A Turn For The Better?

Today Kurdish and Iraqi troops backed down in the Kurdistan after there was a build up of troops over the contested oil rich region. Both sides agreed to, “start pacifying the situation and discuss a mechanism to return the forces which were deployed after the crisis to their previous positions”. This however is not the first confrontation between Kurdish and Iraqi forces, earlier this year both sides came close to confrontation but also backed down in a similar fashion. Both sides agree that the only solution to this problem is through dialogue and neither side has hinted at possible attack. Nevertheless this second showdown of troops shows just how bad the relations between the two sides has gotten in the past months. In the earlier crisis the US actually stepped in and delegated a peace between the two sides. Will the US have to continue playing the role of a third party negotiator? or will the US need to do more to insure peace in the region? These are questions that the Obama administration will need to be asking itself in the coming days and months.

On a brighter note for the Iraqi government, who not only has had to deal with Kurdistan as a rising threat but also sectarian violence within its own borders, there are official reports that Iraq did not see any sectarian violence during its holy day of Ashura which saw over 2 million Shiite pilgrims travel to Karbala and Baghdad for its celebration. In earlier years there have been many attacks by Sunni extremists on Shiite pilgrims, yet this past weekend marks a milestone for zero sectarian violence. Who knows if this is the start of a possible trend and reversal of violence in this country or just an outlier in a country which has a long history of sectarian violence.


China-India Deal Highlights Cooperation and Tensions

Earlier today, the governments of China and India signed agreements worth billions of dollars inked at an earlier strategic economic dialogue in New Delhi. The deal “included plans for investments in clean energy, infrastructure, electric power, steel and other projects”, representing a new level of interdependence that stands in marked contrast to the large amount of vitriolic rhetoric between the world’s two most populous nations. Despite such political challenges as the unresolved border disputes of Aksai China and Arunachal Pradesh, China’s arming of India’s nemesis Pakistan, India’s harboring of the Dalai Lama, and a history of contemptuous foreign relations (or perhaps because of all of this), the governments in Beijing and New Delhi deem it prudent to seek a larger degree of  economic interdependence. While foreign trade between the two countries is burgeoning (bilateral trade is currently worth approximately $75 billion), nearly all of this is exchanged via extended sea trade routes rather than over their shared borders, indicating just how tense and underdeveloped their disputed territories remain to this day.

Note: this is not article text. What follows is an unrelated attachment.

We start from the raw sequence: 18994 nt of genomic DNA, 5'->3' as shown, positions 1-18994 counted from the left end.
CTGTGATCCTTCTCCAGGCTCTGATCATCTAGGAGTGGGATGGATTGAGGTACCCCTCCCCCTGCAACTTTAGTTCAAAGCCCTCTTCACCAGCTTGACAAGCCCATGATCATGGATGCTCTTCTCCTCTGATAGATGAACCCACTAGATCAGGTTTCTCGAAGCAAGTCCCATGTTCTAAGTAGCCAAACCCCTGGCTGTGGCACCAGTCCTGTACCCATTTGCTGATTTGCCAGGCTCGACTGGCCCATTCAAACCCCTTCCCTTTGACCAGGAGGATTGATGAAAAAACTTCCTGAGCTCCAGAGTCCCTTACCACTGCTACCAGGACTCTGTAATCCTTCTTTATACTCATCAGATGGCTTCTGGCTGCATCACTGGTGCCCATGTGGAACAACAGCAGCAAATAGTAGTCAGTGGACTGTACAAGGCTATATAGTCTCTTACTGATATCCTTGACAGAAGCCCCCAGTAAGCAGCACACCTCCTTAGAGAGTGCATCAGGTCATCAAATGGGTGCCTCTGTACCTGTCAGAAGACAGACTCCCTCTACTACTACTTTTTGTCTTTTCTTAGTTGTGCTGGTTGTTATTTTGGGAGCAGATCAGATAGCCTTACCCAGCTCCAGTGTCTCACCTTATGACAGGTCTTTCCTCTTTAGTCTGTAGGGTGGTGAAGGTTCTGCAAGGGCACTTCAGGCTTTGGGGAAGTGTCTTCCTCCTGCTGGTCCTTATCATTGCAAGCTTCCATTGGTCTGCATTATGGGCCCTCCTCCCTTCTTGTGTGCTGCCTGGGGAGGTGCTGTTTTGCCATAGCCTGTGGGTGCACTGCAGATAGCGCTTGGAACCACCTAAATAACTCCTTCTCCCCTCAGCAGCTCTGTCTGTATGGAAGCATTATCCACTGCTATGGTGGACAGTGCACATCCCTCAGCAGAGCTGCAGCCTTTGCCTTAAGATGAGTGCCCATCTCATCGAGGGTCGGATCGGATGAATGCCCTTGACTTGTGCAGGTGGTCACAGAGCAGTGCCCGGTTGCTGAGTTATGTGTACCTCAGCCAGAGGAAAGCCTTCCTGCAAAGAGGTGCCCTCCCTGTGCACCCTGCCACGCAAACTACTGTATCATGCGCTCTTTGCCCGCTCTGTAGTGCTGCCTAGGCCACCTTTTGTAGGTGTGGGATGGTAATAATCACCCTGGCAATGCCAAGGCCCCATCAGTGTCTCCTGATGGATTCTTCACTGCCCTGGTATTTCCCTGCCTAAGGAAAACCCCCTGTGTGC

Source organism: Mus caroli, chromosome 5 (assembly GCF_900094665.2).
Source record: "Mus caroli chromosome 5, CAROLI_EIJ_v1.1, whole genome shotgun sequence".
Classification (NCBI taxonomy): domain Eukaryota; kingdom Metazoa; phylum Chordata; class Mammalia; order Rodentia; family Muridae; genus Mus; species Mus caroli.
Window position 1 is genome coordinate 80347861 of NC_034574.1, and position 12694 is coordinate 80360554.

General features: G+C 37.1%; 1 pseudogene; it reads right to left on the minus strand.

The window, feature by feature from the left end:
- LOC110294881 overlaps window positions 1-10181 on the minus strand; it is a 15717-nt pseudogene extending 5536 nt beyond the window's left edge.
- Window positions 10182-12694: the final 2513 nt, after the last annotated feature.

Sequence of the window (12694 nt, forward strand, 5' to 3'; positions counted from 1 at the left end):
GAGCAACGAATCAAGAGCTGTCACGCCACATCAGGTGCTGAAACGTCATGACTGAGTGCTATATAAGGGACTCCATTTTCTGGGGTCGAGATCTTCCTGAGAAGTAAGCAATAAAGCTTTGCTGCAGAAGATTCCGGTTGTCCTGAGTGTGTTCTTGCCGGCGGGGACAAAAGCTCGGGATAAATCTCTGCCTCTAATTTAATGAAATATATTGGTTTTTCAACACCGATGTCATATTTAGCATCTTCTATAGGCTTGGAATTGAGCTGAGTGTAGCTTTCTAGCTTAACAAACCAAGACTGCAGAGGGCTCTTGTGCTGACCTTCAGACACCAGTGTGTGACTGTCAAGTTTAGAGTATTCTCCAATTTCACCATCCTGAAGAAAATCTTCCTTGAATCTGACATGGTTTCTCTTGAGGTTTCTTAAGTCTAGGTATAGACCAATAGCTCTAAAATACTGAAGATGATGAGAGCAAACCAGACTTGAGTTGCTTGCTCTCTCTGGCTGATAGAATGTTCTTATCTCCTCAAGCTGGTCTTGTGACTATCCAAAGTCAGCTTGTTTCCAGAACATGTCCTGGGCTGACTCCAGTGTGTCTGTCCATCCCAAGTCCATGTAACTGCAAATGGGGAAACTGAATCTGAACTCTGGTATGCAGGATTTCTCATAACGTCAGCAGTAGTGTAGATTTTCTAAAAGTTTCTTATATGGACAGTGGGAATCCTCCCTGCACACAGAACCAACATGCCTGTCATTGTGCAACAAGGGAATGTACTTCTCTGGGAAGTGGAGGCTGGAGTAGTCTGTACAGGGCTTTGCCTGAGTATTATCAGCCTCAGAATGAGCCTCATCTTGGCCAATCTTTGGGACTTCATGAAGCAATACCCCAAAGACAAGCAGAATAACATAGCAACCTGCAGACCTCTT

I believe the symbolism of the lack of overland trade is important to keep in mind in light of this new deal. As the territorial disputes in the South and East China Seas have displayed in recent months, the economic security of such interconnected countries as Japan and China remains at the mercy of otherwise non-related political/territorial disputes. Japan’s economy has greatly suffered and now threatens recession yet again, arguably a consequence of decreased bilateral trade between itself and China over the Senkaku/Diaoyu controversy. While globalization proponents argue that economic interdependence should be pursued as a mechanism to facilitate a simultaneous convergence of interests and relaxation of tensions, in light of the recent spasms of nationalistic vitriol spilling forth from East Asia, India and China may be careful to consider that throwing their economic security into the fray of an already stressed bilateral relationship might not be a guarantee of peaceful coexistence.



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-William Kyle

EPA Denies Request to Relax Ethanol Mandate

Last Friday, the EPA announced that it would not waive the Renewable Fuel Standards that were enacted in 2005 and expanded in 2007. This program mandates that a certain percentage of biofuels make up the nation’s transportation fuel supply.

After this summer’s drought, several states requested that the ethanol mandate be waived due to decreased corn supply. It has been estimated that half of the nation’s corn crop will be used to meet the ethanol mandate this year. After detailed economic analysis, the EPA has stated that the mandate does not “severely harm” the economy.

The mandate was expanded in 2007 under the Energy Independence and Security Act in an attempt to diversify the nation’s energy supply and decrease U.S. dependence on foreign oil. At the time, President Bush had declared that America was “addicted to oil” and such heavy reliance on oil undermined the United States’ national security goals.

The current issue of decreased supply and increased demand for corn may only be short term. If the EPA were to repeal the mandate, it would likely slow the development of other biofuels products that are not derived from food sources. However, if food prices continue to rise, the U.S. may be facing a weaker economy and increased conflict in hungrier areas of the globe.